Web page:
Late last month, the Administration unveiled a $200 million Big Data R&D Initiative, committing new funding to improve “our ability to extract knowledge and insights from large and complex collections of digital data.” The initiative includes a joint solicitation by the National Science Foundation (NSF) and National Institutes of Health (NIH), providing up to $25 million for Core Techniques and Technologies for Advancing Big Data Science and Engineering (BIGDATA). Now NSF and NIH have announced a webinar “to describe the goals and focus of the BIGDATA solicitation, help investigators understand its scope, and answer any questions potential Principal Investigators (PIs) may have.” The webinar will take place next week — on Tuesday, May 8th, from 11am to 12pm ET.
According to the NSF and NIH (following the link):
The BIGDATA solicitation aims to advance the core scientific and technological means of managing, analyzing, visualizing, and extracting useful information from large, diverse, distributed and heterogeneous data sets so as to: accelerate the progress of scientific discovery and innovation; lead to new fields of inquiry that would not otherwise be possible; encourage the development of new data analytic tools and algorithms; facilitate scalable, accessible, and sustainable data infrastructure; increase understanding of human and social processes and interactions; and promote economic growth and improved health and quality of life.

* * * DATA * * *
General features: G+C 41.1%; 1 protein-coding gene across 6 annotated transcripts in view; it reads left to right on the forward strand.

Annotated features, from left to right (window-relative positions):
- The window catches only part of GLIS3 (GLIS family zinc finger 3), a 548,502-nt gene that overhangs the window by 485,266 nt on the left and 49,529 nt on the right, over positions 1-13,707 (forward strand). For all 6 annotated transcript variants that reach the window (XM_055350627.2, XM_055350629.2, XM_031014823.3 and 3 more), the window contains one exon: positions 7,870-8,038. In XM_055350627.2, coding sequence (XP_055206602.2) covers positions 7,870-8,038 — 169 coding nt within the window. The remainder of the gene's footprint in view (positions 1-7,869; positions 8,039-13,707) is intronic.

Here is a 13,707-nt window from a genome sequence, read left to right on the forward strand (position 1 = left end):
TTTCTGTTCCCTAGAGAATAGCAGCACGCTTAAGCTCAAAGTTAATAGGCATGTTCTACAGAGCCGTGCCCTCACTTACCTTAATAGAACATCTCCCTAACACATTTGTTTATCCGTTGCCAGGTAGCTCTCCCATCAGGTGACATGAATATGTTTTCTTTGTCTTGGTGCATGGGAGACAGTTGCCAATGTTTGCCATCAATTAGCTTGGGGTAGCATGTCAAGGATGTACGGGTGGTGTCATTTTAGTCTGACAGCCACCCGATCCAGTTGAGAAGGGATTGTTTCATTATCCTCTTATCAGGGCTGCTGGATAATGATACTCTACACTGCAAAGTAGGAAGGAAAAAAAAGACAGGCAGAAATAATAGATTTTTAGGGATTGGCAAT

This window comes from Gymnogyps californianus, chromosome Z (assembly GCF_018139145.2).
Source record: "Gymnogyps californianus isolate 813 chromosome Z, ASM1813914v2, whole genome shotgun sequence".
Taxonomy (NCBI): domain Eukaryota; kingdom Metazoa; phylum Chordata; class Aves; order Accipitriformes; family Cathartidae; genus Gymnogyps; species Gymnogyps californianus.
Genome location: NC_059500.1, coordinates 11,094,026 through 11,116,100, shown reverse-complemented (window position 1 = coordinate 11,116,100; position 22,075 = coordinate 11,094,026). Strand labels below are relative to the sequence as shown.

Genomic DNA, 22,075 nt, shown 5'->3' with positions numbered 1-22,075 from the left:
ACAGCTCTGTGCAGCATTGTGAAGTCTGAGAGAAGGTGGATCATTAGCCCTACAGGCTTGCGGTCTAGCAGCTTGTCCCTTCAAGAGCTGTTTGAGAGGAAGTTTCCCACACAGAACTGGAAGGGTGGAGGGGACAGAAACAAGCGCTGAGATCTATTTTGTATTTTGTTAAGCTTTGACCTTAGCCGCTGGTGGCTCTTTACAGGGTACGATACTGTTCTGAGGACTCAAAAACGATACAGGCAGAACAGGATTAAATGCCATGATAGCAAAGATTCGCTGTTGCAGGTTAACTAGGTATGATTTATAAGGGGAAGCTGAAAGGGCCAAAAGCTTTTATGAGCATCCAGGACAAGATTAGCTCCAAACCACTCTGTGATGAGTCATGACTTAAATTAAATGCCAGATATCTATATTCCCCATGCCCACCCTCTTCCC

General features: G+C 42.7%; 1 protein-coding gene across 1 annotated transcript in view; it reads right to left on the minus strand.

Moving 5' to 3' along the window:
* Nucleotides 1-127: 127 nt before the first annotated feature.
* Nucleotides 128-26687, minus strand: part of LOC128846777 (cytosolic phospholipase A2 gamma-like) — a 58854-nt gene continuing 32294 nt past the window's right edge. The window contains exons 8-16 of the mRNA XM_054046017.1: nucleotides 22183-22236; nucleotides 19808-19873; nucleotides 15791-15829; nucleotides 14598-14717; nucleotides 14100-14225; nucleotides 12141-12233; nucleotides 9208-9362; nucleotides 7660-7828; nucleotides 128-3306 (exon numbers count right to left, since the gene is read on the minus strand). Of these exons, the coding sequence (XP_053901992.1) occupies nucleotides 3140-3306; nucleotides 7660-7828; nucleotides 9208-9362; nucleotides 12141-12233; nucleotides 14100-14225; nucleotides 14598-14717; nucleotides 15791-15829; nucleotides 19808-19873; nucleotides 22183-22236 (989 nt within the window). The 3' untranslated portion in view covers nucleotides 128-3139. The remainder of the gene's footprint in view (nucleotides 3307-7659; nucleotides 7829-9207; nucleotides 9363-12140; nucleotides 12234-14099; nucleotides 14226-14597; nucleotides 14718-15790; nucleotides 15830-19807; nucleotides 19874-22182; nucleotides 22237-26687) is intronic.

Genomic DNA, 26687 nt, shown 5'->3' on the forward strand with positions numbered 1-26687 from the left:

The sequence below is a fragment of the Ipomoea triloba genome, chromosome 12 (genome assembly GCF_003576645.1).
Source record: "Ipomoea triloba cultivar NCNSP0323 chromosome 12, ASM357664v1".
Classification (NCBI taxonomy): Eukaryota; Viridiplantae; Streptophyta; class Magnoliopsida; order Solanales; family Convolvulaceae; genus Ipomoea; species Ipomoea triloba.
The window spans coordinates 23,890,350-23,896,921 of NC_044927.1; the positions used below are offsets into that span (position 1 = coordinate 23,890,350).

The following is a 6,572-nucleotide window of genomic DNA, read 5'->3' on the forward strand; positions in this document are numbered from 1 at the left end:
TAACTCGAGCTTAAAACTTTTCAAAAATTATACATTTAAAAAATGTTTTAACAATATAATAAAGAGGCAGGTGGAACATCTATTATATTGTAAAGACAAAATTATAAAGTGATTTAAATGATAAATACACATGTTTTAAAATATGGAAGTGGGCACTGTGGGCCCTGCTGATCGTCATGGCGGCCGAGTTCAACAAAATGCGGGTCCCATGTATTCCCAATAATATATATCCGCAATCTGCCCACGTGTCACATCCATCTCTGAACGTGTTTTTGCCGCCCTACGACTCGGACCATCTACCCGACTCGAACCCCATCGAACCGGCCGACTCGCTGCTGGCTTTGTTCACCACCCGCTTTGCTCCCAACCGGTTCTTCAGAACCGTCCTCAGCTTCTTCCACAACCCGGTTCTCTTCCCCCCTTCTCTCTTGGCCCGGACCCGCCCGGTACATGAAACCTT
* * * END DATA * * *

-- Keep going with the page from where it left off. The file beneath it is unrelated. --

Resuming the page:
The phrase “big data” in this solicitation does not refer just to the volume of data, but also to its variety and velocity. Big data includes large, diverse, complex, longitudinal, and/or distributed data sets generated from instruments, sensors, Internet transactions, email, video, click streams, and/or all other digital sources.
The focus is on core scientific and technological advances (e.g., in computer science, mathematics, computational science and statistics). Proposals that focus primarily on the application of existing methods (e.g., machine learning algorithms, statistical analysis) to data sets in a specific science domain or on implementation of software tools or databases based on existing techniques are not appropriate for this solicitation.
(Contributed by Erwin Gianchandani, CCC Director)